Trump supporters clash with police and security forces as they push barricades to storm the US Capitol in Washington D.C on January 6, 2021.
US Capitol braces for more violence leading up to inauguration
04:45 - Source: CNN

Editor’s Note: Gaby Goldstein is co-founder and political director at Sister District, an organization that builds Democratic power in state legislatures through grassroots action and progressive policy transfer between state legislators. David Daley is the author of “Unrigged: How Americans Are Battling Back to Save Democracy” and “Ratf**ked: Why Your Vote Doesn’t Count.” The views expressed in this commentary are their own. View more opinion on CNN.

CNN  — 

Astonished Americans watched a violent insurrection storm the nation’s Capitol on January 6, as rioters smashed through barricades and windows, threatened lawmakers and disrupted the constitutionally mandated tally of the Electoral College votes certifying Joe Biden as the next president.

None of us should have been surprised. Months of escalating threats and violence at our state capitols should have served as notice of what was coming. For the past year, state lawmakers have been at the frontlines of pandemic response and in the crosshairs of militia members who disagree with public health mandates and restrictions.

Gaby Goldstein

All too often, these rioters have been greeted as allies by Republican state legislators – one allegedly opened the door to protesters. At least a dozen GOP state lawmakers are reported to have attended the pro-Trump rally that fired up the crowd ahead of the riot, and a Republican member of the West Virginia Republican House of Delegates who recorded himself storming the US Capitol is facing a criminal charge.

David Daley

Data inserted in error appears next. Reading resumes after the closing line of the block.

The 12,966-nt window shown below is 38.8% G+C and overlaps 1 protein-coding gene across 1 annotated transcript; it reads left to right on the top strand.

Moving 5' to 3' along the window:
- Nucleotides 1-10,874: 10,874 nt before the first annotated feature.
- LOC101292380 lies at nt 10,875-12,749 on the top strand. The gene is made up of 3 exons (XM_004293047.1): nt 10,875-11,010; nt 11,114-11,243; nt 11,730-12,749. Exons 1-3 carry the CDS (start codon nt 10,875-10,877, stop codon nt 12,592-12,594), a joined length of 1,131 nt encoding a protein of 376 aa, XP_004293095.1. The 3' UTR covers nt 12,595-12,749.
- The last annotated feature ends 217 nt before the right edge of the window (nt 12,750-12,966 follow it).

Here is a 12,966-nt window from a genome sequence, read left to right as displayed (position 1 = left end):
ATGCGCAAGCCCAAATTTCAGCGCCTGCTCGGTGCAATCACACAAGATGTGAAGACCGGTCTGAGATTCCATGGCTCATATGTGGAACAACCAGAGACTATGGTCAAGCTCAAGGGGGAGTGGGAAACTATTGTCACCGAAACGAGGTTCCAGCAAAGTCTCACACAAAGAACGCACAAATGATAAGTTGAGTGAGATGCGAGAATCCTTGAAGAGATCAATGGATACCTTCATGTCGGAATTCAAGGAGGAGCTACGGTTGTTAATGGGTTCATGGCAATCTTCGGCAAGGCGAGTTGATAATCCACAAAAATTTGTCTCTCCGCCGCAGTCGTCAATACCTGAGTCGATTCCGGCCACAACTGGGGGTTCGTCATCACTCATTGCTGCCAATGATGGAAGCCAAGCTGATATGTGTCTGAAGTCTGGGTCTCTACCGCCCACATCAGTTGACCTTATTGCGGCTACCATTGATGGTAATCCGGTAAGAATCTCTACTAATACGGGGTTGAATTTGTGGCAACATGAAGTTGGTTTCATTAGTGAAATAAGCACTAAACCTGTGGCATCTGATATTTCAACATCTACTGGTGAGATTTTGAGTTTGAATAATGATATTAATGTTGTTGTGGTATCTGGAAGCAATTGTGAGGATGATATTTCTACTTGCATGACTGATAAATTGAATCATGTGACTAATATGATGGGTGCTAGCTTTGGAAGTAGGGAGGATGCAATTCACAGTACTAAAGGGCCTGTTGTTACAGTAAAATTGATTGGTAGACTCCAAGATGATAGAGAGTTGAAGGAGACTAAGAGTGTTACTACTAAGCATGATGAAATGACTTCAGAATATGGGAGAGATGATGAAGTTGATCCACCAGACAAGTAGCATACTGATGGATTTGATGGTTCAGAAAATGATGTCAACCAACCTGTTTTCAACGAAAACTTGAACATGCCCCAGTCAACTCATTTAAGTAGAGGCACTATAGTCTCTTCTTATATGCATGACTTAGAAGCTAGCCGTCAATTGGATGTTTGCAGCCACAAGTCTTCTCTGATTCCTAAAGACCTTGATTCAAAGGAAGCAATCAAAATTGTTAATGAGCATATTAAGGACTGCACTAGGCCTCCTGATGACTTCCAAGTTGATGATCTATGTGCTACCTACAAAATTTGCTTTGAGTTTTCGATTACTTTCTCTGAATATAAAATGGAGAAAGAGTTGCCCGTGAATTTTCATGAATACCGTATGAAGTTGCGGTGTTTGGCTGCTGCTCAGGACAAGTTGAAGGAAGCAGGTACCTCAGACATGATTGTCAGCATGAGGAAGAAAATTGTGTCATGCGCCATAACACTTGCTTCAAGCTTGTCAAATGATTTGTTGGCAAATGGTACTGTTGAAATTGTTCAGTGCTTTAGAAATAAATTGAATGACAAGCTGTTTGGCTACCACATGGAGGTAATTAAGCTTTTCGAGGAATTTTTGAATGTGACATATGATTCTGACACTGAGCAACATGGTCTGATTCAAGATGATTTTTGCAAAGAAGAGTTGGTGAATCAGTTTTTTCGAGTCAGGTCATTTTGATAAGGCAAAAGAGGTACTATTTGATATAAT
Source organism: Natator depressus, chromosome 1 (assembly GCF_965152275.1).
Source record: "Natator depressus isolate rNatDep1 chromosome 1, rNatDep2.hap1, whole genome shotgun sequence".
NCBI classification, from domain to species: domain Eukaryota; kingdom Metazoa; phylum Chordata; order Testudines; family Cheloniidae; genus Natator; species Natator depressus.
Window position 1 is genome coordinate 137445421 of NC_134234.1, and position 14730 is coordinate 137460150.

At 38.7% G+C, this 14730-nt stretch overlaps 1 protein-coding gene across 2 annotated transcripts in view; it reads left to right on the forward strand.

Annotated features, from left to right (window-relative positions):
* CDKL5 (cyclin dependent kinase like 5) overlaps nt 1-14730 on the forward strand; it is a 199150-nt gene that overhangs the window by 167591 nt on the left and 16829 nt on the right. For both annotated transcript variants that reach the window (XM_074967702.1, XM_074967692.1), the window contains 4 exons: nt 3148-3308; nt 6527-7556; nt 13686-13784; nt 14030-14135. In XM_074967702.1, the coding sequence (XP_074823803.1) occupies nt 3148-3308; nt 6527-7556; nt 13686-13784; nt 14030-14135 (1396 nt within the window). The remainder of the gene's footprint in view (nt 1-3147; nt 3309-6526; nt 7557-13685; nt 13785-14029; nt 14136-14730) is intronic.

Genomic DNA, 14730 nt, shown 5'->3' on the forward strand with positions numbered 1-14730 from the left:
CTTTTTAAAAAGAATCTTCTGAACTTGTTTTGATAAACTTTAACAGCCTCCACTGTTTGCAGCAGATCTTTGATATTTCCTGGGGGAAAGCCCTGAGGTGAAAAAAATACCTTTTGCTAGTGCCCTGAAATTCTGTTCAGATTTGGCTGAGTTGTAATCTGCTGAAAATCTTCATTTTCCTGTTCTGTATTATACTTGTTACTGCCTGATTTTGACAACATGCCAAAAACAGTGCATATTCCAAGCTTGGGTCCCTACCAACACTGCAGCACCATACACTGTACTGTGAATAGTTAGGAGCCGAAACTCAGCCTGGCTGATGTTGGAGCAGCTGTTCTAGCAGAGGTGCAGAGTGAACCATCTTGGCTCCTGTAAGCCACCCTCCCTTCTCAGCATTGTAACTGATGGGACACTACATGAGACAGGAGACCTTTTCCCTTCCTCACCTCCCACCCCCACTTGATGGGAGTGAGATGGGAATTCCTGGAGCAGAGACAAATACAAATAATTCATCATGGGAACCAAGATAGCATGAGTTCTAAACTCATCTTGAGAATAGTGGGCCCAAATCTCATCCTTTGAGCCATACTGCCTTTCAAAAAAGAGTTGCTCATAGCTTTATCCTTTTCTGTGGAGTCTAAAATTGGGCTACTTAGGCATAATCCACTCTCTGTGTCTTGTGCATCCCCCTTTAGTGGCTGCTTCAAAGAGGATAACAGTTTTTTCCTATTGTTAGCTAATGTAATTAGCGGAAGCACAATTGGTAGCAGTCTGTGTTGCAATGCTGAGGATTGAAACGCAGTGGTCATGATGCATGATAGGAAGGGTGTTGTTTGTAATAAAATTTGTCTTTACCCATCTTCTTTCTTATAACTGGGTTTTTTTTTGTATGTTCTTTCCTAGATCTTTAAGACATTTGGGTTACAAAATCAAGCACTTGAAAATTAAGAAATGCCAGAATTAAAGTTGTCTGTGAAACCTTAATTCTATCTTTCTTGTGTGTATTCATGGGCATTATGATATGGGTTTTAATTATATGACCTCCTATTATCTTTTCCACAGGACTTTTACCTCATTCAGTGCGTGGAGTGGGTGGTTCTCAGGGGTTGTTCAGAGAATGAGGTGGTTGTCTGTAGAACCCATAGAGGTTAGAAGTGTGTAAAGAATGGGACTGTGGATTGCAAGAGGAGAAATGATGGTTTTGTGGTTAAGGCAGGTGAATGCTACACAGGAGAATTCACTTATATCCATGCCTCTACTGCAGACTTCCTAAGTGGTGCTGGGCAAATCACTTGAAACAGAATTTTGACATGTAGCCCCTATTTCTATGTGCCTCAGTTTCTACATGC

In Oregon last month, where the state Capitol has been closed to the public, a Republican lawmaker, who said that legislative proceedings should be open to everyone, allegedly held open a side entrance to allow a gathered mob inside. Protesters, many of whom were angry about the state’s Covid-19 restrictions, ultimately sprayed a chemical irritant into the House chamber and struggled violently with state and local police.

In Idaho last August, anti-government and anti-vaxxer groups succeeded in disrupting a special session on the pandemic by overwhelming police and forcing their way into the Idaho House chamber. The GOP speaker allowed them inside, claiming he wanted to avoid violence. When protesters returned the next day, the legislators were again forced to postpone the session.

Perhaps the original dress rehearsal for the Washington assault, however, occurred in Michigan last May, when an armed mob pushed its way into the state Capitol to protest a pandemic stay-at-home order issued by Democratic Gov. Gretchen Whitmer. Maskless militia berated police, attempted to access the chamber floor, compared Whitmer to Hitler and carried nooses. “Liberate Michigan,” Donald Trump had tweeted. In October, the FBI arrested 14 members of a Michigan paramilitary group on charges that they plotted to kidnap and possibly execute Whitmer and planned to stage a violent assault on the state Capitol.